Authors: J. L. Langley
Tags: #m/m romance, #Western
Table of Contents
THE BROKEN H
J. L. Langley
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The Broken H
Copyright © September 2006 by J. L. Langley
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This e-book is a work of fiction. While reference might be made to actual historical events or existing locations, the names, characters, places and incidents are either the product of the author’s imagination or are used fictitiously, and any resemblance to actual persons, living or dead, business establishments, events, or locales is entirely coincidental.
To Olivia Wong—What a team!!! MWAH! Thanks also to my wonderful critique group; Jet Mykles for her great input; April Martinez for her work on the cover; and, as always my love, my soul mate, Andre.
Damned broken rubber band.
Shane Cortez batted the stray black hair out of his face and once again considered rolling up the windows and turning on the A/C of the battered old ranch truck, but it was too nice outside. He was definitely going to have to get some of those elastic ponytail holders that women and girls used. His hair was just too darned thick. This rubber band was the third one he’d snapped this week.
He tucked the long and heavy strands behind the earpiece of his sunglasses again, then wound the windows up half way, hoping that it would help keep his hair from flying into his eyes and yet maintain the cool temperature. He was almost home, surely he could deal with both that long. Then he could rebraid his hair before he unloaded the supplies. If he could find a damned rubber band that is.
Shane drove up the Broken H’s drive and pulled to the rear of the house, slipping between his personal truck and the back fence of the big white colonial ranch house. He had barely gotten the truck in park before he saw Kaitlyn Hunter run toward him, her gray-streaked red hair flying wildly behind her.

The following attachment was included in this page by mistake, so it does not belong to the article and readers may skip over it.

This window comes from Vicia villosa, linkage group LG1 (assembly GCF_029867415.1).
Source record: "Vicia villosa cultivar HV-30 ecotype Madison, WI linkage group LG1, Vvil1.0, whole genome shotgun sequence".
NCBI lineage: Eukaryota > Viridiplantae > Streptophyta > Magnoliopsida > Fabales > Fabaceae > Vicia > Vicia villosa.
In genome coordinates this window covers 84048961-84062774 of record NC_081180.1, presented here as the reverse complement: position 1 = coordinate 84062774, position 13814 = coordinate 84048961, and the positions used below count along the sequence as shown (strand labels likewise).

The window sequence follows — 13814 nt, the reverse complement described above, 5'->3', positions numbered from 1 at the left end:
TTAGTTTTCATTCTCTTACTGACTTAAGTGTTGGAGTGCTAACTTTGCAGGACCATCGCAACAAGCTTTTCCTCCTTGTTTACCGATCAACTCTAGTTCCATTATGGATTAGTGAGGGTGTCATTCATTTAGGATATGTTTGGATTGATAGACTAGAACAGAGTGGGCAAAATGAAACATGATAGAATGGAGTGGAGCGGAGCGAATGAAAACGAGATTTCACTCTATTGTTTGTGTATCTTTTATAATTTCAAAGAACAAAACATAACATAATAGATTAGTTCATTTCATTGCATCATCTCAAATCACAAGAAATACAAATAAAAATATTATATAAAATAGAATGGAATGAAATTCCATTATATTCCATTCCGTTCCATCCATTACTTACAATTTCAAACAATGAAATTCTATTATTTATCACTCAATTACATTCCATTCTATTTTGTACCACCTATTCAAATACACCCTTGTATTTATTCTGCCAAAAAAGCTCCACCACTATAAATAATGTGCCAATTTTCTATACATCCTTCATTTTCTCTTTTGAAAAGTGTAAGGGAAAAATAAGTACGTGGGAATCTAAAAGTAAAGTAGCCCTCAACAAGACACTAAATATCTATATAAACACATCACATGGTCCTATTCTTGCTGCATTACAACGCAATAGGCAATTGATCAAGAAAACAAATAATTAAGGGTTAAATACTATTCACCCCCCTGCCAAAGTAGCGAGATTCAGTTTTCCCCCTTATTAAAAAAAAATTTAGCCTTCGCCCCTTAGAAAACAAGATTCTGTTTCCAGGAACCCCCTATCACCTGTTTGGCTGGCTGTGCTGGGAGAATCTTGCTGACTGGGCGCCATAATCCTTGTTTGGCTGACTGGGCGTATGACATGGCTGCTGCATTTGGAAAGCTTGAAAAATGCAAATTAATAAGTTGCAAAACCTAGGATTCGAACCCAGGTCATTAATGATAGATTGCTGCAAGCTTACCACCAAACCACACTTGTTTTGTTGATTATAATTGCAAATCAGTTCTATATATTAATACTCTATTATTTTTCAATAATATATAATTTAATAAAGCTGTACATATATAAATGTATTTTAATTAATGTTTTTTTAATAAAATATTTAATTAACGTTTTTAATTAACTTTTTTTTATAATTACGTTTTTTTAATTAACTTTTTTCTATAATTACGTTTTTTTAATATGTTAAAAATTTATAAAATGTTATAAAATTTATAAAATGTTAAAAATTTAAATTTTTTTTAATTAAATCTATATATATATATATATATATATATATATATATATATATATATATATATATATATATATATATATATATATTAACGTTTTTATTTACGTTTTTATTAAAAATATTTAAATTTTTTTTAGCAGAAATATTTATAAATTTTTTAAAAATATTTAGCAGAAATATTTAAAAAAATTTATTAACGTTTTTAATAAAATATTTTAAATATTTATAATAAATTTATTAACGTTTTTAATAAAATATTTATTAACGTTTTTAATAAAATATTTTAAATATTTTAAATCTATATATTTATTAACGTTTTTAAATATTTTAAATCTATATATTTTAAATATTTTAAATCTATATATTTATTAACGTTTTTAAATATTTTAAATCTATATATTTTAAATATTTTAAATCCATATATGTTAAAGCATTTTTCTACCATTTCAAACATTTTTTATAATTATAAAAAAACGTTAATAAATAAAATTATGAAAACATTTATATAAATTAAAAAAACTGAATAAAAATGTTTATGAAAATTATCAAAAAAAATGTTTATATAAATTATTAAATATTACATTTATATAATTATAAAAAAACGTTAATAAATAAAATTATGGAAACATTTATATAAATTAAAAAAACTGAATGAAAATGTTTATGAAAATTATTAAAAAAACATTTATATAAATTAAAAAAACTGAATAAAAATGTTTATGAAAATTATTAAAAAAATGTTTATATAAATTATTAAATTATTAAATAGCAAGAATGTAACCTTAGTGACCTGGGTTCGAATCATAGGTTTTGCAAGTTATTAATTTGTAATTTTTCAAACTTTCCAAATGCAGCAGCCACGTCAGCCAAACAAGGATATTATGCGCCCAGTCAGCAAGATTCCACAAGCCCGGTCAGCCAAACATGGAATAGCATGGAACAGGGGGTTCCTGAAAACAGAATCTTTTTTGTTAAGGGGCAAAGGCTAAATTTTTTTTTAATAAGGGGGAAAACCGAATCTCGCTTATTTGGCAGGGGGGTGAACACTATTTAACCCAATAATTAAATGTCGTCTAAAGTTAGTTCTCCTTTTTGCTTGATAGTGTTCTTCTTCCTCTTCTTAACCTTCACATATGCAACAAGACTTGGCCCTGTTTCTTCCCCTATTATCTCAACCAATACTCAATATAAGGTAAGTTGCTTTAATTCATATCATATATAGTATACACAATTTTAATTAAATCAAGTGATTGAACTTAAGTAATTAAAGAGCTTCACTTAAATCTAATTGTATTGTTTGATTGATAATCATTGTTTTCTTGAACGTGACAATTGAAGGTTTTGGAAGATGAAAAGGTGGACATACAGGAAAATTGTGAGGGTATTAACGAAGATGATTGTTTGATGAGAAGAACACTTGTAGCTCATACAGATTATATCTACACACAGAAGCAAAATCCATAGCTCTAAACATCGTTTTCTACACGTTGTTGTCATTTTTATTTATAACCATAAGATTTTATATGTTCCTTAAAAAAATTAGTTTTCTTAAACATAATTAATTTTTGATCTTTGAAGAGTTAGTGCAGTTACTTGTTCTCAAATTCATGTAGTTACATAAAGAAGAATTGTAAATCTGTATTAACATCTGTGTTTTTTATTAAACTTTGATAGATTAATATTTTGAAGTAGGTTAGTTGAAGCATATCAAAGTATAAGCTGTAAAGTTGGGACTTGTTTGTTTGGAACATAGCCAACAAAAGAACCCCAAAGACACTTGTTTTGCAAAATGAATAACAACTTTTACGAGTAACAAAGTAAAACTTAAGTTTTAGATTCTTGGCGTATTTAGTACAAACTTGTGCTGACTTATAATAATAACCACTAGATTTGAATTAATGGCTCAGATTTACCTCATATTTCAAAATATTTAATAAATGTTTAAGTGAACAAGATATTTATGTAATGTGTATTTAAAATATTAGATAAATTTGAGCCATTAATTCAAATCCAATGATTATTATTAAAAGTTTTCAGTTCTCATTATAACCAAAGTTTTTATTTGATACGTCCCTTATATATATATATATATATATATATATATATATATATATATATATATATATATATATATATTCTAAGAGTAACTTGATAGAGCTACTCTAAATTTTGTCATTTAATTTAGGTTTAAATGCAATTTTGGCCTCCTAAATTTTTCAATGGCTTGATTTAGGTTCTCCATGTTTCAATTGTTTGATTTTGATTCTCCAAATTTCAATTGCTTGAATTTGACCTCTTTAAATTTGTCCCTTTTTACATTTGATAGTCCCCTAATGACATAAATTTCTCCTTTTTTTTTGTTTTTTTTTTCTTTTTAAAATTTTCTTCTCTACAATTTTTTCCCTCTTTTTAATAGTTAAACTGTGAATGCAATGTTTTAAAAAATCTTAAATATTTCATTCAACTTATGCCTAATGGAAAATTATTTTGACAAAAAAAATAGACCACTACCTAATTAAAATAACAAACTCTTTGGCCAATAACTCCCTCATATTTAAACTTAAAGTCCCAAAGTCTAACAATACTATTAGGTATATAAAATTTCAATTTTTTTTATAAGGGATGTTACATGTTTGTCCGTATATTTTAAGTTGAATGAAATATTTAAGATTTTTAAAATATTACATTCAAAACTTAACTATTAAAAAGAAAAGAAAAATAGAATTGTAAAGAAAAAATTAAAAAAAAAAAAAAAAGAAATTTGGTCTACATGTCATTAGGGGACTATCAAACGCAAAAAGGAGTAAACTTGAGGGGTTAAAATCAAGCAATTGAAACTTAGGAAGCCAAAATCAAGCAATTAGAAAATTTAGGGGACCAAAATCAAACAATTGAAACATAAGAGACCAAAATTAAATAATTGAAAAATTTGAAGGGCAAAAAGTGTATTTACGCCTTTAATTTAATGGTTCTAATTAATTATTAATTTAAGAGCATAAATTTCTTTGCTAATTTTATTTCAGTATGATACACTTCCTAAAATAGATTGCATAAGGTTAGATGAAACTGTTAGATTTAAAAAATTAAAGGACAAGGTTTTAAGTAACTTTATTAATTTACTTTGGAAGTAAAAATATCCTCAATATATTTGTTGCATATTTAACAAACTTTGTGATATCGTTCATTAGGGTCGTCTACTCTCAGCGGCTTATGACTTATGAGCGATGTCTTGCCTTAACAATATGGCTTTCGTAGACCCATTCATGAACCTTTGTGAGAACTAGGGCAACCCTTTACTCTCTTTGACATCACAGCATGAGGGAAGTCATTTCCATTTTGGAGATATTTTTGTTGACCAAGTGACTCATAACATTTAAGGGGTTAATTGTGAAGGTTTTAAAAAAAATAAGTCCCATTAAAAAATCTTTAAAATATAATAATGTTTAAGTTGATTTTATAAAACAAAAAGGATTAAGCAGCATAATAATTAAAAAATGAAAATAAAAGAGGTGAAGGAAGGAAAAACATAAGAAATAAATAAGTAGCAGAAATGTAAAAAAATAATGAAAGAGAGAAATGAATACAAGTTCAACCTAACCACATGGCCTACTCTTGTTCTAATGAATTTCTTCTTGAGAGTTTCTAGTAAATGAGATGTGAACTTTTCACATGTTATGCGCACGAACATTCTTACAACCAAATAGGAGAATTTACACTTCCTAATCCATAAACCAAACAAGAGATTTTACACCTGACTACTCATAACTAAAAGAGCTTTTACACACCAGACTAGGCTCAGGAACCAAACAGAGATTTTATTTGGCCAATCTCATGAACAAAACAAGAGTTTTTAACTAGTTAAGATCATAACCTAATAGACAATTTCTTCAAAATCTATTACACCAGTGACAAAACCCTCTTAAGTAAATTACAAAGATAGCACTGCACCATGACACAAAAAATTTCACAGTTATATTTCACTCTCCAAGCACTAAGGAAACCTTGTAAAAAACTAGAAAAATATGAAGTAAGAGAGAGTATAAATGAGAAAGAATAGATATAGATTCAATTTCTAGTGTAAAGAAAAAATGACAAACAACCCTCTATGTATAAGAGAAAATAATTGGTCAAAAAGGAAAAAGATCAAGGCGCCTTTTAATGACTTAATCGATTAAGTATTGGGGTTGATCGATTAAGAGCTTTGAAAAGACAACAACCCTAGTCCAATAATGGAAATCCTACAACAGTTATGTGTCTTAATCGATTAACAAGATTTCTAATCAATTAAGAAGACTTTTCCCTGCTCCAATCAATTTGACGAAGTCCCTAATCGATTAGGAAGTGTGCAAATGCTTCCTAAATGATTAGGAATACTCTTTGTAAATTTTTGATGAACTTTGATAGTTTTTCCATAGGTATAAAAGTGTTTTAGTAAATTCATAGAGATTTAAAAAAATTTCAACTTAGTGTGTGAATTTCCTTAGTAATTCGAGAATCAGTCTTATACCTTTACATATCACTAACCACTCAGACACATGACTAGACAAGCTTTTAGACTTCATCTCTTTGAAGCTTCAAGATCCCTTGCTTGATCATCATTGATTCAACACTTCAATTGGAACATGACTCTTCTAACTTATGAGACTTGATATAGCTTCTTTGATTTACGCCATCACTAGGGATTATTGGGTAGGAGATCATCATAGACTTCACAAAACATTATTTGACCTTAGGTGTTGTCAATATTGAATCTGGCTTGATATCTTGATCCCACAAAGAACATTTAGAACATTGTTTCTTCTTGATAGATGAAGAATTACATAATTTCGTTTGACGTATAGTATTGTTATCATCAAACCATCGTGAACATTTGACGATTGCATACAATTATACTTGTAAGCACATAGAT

His stomach knotted up with dread. Although the lady was still pretty lively for her age—her husband, Ted, liked to tease that it was the Irish in her—Shane could remember seeing that mane of red hair unbound only once in the entire twenty-six years he’d work on the Broken H: the morning the Hunters’ son, Gray, had been shot in the line of duty while on a drug raid with the rest of the San Antonio SWAT team.
Oh, God! Grayson.
Shane sucked in a breath, trying his best to keep nausea at bay even as he quickly opened the door and jumped out of the truck. “What is it Kaitlyn? What’s wrong?”
She came to a stop only a few feet from him, her petite body shaking. “Shane, hurry! It’s Ted! I think he’s having a heart attack!”
Damn, damn, damn!
Shane sprinted toward the ranch house, his heart pounding. Ted couldn’t be dying. He couldn’t! Hell, the man was only in his early sixties and had always been in reasonably good health. “Kaitlyn, did you call Grayson?”
“Oh, no! I didn’t think about it. I was about to get my car when you pulled up, Shane.” Kaitlyn could barely get the words out, her voice wavering.
Shane reached the kitchen and stopped dead in his tracks.
Ted was sitting at the kitchen table, his head resting on his arms. His gray hair fell into his eyes as his head popped up. Although he was pale and his face was a little pinched, he wasn’t the dying, thrashing heap Shane’s horrible imagination had conjured.
“Ted?” Shane frowned and rushed forward to put a hand on the older man’s shoulder.
“Shane. Did you get everything we needed from the feed store?” Ted’s voice was just a little strained.
He nodded. “Are you okay? Kaitlyn said you aren’t feeling too well.”
“Well, son, Katy’s right. I’ve got to say I’ve been better. You think you can drive me up to the hospital?”
“Absolutely.” Shane grabbed Ted under an arm and helped him to stand. The fact that he was willing to go to the hospital without being dragged kicking and screaming said more than anything how bad Ted must be feeling.